(By the way, that image is from British Library, Royal MS 12 F. xiii, Folio 29r, for those who are interested)

One of the really cool things about “Bisclavret” is that Marie de France doesn’t back away from the idea that werewolves are vicious creatures.  She tells us that they are savage, that they eat men, and they wreak evil. She doesn’t make the claim that they are falsely maligned, or misunderstood — she depicts them as monstrous.

And then there’s the wife. At the beginning, she seems really to love her husband. Again, Marie doesn’t set up the tale so that the wife was always treacherous, or that she never really loved the Bisclavret. Her questions about his frequent disappearances aren’t at all unreasonable. Later, when she gets the rival knight to do her bidding, Marie gives us a little aside to assure us that not only had she never loved the rival knight, but she had never even encouraged his advances; the wife had been completely faithful to her husband up until that point.

So the turn for her comes when she learns the truth, and her reaction is described as “terror.” Given how Marie has just described werewolves as savage man-eaters, terror seems a pretty reasonable response.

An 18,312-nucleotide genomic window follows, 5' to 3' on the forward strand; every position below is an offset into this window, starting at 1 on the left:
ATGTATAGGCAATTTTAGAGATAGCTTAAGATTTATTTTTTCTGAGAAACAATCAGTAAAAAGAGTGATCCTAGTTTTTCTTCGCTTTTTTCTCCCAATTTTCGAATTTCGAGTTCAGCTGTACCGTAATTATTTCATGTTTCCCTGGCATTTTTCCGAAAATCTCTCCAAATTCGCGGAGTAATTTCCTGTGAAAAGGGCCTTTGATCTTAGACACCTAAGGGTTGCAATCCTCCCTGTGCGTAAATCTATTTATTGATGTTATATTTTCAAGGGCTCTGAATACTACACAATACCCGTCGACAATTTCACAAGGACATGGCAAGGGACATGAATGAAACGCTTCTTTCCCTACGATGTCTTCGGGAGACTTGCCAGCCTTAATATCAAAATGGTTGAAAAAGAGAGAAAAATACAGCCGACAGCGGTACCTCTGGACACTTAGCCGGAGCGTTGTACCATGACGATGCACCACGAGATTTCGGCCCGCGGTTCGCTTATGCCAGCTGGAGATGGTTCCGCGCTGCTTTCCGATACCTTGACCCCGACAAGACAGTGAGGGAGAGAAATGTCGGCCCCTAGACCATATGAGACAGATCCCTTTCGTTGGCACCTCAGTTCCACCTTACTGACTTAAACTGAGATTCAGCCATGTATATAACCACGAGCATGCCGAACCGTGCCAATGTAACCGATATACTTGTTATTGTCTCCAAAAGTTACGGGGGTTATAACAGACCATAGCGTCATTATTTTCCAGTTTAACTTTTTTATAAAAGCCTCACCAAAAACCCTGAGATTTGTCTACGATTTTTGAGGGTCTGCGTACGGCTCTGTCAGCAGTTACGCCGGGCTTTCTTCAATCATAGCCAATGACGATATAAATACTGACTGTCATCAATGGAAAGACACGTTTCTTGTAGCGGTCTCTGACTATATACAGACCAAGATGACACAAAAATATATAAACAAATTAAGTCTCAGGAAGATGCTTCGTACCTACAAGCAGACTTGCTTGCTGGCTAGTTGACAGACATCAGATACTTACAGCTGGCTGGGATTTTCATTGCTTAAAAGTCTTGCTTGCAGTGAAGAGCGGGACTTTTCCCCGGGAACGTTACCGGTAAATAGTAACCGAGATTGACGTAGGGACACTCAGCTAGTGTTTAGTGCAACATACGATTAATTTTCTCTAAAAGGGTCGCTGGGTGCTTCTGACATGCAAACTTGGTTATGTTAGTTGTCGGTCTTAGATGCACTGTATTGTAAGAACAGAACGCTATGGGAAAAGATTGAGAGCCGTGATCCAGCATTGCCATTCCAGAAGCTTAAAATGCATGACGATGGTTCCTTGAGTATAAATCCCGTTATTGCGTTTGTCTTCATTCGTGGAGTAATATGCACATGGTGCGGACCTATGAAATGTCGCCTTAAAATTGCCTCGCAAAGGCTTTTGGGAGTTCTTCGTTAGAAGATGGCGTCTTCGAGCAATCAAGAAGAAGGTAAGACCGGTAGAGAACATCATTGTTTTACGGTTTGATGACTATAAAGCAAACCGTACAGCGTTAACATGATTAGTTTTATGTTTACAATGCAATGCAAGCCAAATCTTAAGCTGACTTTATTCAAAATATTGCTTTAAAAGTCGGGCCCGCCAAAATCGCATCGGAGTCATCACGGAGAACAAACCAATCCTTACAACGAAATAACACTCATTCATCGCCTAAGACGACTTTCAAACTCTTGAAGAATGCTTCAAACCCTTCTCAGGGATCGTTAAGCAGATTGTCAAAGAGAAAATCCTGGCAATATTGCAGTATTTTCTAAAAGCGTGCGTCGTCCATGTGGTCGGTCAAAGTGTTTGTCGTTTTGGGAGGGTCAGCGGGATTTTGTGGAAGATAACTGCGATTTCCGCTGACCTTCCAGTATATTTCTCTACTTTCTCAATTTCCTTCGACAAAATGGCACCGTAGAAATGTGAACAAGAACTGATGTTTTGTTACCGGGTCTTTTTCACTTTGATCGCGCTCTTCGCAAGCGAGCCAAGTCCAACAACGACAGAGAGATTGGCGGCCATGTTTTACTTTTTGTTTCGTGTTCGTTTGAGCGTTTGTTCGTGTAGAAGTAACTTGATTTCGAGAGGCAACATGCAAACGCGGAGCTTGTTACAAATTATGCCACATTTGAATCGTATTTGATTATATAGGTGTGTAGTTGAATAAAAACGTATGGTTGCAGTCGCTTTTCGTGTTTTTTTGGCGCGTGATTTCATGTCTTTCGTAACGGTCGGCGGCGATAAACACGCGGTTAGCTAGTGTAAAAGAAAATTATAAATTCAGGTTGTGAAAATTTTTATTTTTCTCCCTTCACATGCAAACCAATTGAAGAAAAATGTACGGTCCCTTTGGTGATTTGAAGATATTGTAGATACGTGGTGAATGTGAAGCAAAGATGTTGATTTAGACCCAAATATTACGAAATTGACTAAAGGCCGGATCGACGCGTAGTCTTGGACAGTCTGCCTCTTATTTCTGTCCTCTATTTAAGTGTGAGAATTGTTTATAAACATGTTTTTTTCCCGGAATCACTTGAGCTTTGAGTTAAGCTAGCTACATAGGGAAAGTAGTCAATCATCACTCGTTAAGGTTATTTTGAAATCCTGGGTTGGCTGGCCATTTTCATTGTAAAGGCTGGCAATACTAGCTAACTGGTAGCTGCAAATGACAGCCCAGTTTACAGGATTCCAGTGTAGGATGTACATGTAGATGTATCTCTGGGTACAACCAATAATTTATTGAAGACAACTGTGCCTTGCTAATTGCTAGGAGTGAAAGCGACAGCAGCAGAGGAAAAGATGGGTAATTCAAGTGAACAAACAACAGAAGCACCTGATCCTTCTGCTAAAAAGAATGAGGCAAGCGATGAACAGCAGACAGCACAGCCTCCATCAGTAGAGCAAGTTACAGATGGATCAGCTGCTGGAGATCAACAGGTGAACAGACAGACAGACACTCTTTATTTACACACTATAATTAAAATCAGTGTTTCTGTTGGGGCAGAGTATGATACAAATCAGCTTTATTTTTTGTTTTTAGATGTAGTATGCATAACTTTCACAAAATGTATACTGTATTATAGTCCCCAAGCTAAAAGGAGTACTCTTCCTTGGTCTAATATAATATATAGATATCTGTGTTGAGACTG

By the time we get to the end of the story, though, the usual medieval romance is turned on its head. The adulterous lovers are punished (adulterous love is commonly depicted as awesome in medieval romances and other lais of Marie de France), the knight and wife are tortured, and the wife not only gets her nose bitten off by her werewolf first husband, but her children are cursed with noselessness (no information on whether Tom Riddle is a descendant). The werewolf, on the other hand, is honored and gets back more than he ever had before.

In the end, this is a story about loyalty. The Bisclavret takes himself out to the woods to protect his family. He remains loyal to his king even when he is basically a savage animal. And in return, he receives the loyalty of everyone else, to such a degree that they defend the wolf when he mauls two people.

So be loyal, and return loyalty to those who are loyal to you. And this Halloween, if you discover your spouse is a savage monster, just chalk it up to one of those little things you learn about a person through years of marriage, and be grateful that you still have a nose.